Lecture8 - University of Worcester

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Internet Technology

Richard Henson

University of Worcester

March 2011

Week 8

Introduction to

Objectives of Session

Explain the limitations of client

Analyse a network infrastructure and
server platform to assess possibilities
for using server scripting

Implement server scripting across an
Intranet and through the Internet

Server Systems

Server end:

access control to the network and
its resources controlled by logon

access to resources depends on
user rights

assessed by logon


user who wishes to access
network resources



Requests and responses

Client requests information

Server processes the request, sends a response back
to the client

Send Request
Read Results
Process Request
Send Back Results
Bandwidth and Client/Server

Messages transferred between client
and server via network

Bandwidth and Client/Server

Data transfer: the faster the better…

most effective on LANs

nowadays 1000
Mbits/sec or more

between connected Internet computers bandwidth
needs to be as high as possible

2 Mbits/sec

Slow connections…

data takes longer to get through

so longer time to get a response back

server could even “time out”

More about HTTP and Client
Server Computing

Client and server systems work right up to
the application layer

To allow client
server interaction on the web,
Tim Berners
Lee designed HTTP to integrate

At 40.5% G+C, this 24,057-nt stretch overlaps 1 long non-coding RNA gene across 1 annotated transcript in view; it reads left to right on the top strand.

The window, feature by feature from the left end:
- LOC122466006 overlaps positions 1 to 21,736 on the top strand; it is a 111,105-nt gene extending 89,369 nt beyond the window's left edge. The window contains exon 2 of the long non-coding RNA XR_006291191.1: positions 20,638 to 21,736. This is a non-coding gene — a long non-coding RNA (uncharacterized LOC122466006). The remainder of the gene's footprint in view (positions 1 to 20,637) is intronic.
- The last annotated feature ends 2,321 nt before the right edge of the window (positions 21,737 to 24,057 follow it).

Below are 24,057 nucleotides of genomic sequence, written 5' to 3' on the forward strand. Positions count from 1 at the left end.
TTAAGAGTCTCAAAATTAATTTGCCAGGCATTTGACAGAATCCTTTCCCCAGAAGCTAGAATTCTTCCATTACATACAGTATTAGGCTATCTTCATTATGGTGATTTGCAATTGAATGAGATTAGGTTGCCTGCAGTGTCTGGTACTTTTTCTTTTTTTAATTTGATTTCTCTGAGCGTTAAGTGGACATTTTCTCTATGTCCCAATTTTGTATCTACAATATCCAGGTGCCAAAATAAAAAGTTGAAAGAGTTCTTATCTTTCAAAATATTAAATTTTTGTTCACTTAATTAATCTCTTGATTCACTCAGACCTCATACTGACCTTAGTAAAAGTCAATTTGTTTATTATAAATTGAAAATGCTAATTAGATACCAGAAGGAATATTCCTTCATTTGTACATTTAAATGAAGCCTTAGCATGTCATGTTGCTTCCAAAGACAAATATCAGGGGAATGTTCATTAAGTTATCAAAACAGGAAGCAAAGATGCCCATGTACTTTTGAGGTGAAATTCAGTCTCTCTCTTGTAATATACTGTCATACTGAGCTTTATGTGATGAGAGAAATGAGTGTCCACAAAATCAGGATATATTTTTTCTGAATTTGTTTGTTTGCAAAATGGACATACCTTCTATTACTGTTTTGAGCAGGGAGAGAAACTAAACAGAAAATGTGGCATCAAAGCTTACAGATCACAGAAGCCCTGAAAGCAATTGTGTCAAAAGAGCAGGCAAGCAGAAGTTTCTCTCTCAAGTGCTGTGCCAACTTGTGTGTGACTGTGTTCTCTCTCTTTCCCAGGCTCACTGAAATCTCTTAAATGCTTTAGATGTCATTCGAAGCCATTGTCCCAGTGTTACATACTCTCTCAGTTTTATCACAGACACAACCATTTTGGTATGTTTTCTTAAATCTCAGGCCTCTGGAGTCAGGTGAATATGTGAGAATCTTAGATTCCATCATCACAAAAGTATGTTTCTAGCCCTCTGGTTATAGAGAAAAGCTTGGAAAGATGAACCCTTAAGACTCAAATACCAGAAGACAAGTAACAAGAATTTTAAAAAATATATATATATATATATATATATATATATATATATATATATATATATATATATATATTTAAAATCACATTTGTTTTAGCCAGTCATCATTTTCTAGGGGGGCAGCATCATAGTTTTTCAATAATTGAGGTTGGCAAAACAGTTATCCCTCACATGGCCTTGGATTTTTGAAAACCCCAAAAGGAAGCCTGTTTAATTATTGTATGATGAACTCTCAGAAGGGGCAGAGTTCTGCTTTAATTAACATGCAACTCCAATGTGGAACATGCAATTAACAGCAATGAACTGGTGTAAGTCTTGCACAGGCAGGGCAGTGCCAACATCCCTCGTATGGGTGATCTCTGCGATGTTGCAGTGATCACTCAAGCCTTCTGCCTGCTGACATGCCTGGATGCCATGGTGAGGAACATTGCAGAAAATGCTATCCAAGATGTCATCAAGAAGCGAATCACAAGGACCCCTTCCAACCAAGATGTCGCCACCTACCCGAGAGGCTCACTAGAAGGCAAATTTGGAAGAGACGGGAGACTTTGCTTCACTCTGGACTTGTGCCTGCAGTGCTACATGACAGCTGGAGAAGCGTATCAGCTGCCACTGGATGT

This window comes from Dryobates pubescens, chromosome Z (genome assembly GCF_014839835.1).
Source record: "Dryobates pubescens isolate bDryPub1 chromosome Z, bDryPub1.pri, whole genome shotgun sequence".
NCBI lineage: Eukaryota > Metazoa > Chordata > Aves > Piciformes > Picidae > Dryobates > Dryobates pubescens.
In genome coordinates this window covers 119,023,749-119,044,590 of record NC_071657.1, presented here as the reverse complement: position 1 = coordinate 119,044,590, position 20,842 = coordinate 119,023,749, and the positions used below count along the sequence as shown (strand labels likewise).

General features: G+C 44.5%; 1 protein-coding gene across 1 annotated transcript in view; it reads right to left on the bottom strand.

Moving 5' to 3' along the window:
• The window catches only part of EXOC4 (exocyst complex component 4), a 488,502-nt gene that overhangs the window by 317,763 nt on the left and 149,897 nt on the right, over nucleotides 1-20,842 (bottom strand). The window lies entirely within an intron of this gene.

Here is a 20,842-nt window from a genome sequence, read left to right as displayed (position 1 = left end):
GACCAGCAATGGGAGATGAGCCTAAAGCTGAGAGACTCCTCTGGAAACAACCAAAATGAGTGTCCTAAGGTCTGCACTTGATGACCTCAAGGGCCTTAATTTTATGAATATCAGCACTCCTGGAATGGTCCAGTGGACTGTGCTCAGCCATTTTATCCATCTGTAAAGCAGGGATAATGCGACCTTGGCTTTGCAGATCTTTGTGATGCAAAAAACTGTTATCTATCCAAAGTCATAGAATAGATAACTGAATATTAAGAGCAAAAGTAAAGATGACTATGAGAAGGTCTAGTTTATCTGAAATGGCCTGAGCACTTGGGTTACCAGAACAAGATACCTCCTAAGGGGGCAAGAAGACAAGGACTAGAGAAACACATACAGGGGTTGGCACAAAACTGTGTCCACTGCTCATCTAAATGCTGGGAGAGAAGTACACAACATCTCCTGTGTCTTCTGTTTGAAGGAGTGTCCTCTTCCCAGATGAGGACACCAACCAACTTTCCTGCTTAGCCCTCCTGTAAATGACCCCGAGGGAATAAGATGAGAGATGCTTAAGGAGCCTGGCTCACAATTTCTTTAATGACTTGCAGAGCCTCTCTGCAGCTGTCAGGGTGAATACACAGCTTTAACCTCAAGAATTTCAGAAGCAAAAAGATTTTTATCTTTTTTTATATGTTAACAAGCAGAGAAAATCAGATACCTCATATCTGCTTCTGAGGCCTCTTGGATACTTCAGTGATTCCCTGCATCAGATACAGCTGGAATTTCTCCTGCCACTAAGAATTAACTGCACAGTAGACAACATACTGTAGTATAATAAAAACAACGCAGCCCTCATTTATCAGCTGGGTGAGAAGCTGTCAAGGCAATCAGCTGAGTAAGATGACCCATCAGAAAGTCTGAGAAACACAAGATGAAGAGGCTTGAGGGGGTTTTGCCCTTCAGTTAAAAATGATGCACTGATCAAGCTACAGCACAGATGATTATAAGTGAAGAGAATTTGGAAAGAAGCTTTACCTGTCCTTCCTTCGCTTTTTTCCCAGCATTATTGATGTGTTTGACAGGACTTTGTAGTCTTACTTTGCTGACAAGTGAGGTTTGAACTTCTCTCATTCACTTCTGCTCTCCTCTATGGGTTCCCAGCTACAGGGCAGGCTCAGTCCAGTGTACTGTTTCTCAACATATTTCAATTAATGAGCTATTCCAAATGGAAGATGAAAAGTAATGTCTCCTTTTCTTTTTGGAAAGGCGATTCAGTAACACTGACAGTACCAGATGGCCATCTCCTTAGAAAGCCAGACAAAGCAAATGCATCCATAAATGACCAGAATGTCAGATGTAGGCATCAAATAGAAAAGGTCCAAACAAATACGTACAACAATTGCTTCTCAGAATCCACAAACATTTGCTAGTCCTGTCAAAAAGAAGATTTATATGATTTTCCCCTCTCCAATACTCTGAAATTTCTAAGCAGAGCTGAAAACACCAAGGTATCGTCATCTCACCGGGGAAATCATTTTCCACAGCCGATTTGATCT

well with his basic web page formatting


HTML language GET command instructs the
client process to get data for the server

HTML POST command sends client data either
using an email protocol or using HTTP

Web Dynamic

Server Model

n a typical web
based client

The HTML form
displayed on a web
browser at the client
end collects data

Using HTTP the form
data is sent to a web

Web Dynamic

Server Model

The web server
processes the data
according to instructions
on a specified server

Using HTTP, the results
of processing generated
as specified by the script
are sent back to the client

The web browser on the
client machine displays
the results on a web page
in a specified position

Web Dynamic

Server model

All this gets even
more complex
when a database,
and database
programming, are
also involved at
the server end…

scripting and dynamic
pages on The Web

The following apply to ALL types of
scripting used on the web…

scripts need to use real programming code

note: HTML is a FORMATTING language, NOT
a programming language

both client and server ends have
programming code:

client end…embedded within a HTML page

server end… could be embedded or separate

Languages used for

Server Scripting

Much has been tried since w3c launched HTML as
an interactive language in the early 1990s…

use of an existing language in a completely separate file,
which is already compiled and ready to go:

the original approach: .cgi

any language could in theory be used

in practice “C” was usually favoured

use of an existing language embedded in a HTML file

The Microsoft .asp approach, using embedded VB source code

The Sun .jsp approach, using embedded Java (Script) source

Invention of new scripting languages that are “HTML
and easily embed with HTML

Cold Fusion .cf

Preprocessor Hypertext processing .php

Microsoft’s first attempt

at server scripting…

In 1996, Microsoft introduced active server pages

hugely successful (VB very popular…)

soon became more popular than .cgi

However, in spite of the great success of asp, big
problems were emerging…

by 2000, hackers were attacking Microsoft servers and
finding many security holes in IIS